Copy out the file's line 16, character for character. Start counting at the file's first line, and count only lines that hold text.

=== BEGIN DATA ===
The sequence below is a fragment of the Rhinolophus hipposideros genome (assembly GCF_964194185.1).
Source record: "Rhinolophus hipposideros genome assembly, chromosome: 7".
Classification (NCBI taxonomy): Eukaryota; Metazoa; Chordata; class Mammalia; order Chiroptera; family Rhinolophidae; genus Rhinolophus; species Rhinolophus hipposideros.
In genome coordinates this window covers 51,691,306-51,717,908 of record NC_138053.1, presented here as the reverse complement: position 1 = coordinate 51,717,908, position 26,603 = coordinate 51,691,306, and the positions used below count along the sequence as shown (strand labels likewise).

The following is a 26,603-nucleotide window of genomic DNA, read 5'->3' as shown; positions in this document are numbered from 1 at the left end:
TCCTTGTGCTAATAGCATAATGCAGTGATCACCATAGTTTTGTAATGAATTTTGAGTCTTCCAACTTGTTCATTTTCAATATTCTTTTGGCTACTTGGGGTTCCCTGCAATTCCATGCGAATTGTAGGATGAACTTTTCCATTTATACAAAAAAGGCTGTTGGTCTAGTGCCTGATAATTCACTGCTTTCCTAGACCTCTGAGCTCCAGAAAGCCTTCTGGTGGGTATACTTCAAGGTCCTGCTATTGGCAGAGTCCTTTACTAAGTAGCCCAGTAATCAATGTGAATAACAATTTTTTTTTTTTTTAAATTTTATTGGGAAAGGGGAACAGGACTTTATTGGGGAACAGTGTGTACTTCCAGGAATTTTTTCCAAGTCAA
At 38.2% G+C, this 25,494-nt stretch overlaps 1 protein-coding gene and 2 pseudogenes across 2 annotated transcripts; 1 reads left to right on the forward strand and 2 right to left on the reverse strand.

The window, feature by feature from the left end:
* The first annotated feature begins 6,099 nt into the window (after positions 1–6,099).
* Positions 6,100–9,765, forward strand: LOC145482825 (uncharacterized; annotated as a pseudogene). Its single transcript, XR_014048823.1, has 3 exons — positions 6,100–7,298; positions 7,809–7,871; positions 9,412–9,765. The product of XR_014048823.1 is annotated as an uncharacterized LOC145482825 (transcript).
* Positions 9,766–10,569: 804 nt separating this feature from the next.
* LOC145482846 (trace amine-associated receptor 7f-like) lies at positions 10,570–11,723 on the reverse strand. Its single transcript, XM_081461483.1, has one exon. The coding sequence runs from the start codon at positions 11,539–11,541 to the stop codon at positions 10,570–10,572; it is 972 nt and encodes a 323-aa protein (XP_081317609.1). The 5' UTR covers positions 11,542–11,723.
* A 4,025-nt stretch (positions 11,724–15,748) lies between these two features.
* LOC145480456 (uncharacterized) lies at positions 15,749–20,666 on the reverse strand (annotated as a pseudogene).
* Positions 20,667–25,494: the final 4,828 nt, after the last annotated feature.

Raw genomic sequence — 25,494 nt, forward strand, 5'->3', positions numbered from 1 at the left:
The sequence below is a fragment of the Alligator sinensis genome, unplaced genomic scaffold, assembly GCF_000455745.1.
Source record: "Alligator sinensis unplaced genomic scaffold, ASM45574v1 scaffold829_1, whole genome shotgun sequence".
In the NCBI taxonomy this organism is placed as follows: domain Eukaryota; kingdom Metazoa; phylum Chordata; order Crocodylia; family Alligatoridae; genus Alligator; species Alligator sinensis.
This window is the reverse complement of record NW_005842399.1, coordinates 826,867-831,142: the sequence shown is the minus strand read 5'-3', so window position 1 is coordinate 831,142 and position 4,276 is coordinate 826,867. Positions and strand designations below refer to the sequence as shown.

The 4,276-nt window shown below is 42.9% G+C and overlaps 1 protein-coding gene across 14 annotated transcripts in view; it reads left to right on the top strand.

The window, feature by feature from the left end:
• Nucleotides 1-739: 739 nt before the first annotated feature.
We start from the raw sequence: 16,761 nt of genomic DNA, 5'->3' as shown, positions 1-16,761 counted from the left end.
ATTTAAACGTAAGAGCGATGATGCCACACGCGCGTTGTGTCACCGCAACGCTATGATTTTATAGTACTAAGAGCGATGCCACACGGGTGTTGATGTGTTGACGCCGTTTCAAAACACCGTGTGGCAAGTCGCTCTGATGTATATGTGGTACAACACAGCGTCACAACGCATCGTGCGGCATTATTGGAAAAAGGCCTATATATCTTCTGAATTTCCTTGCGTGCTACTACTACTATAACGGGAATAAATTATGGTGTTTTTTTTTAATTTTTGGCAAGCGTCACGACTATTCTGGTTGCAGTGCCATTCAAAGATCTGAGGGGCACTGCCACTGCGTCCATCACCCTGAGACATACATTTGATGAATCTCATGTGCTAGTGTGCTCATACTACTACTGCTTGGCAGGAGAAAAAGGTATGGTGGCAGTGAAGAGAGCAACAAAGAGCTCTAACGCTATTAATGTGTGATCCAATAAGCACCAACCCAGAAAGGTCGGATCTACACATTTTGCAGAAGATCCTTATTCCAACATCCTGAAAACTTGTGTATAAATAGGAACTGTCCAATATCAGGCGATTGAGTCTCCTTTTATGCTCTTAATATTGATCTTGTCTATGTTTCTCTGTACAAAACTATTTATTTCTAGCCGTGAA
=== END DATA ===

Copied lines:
Raw genomic sequence — 25,494 nt, forward strand, 5'->3', positions numbered from 1 at the left: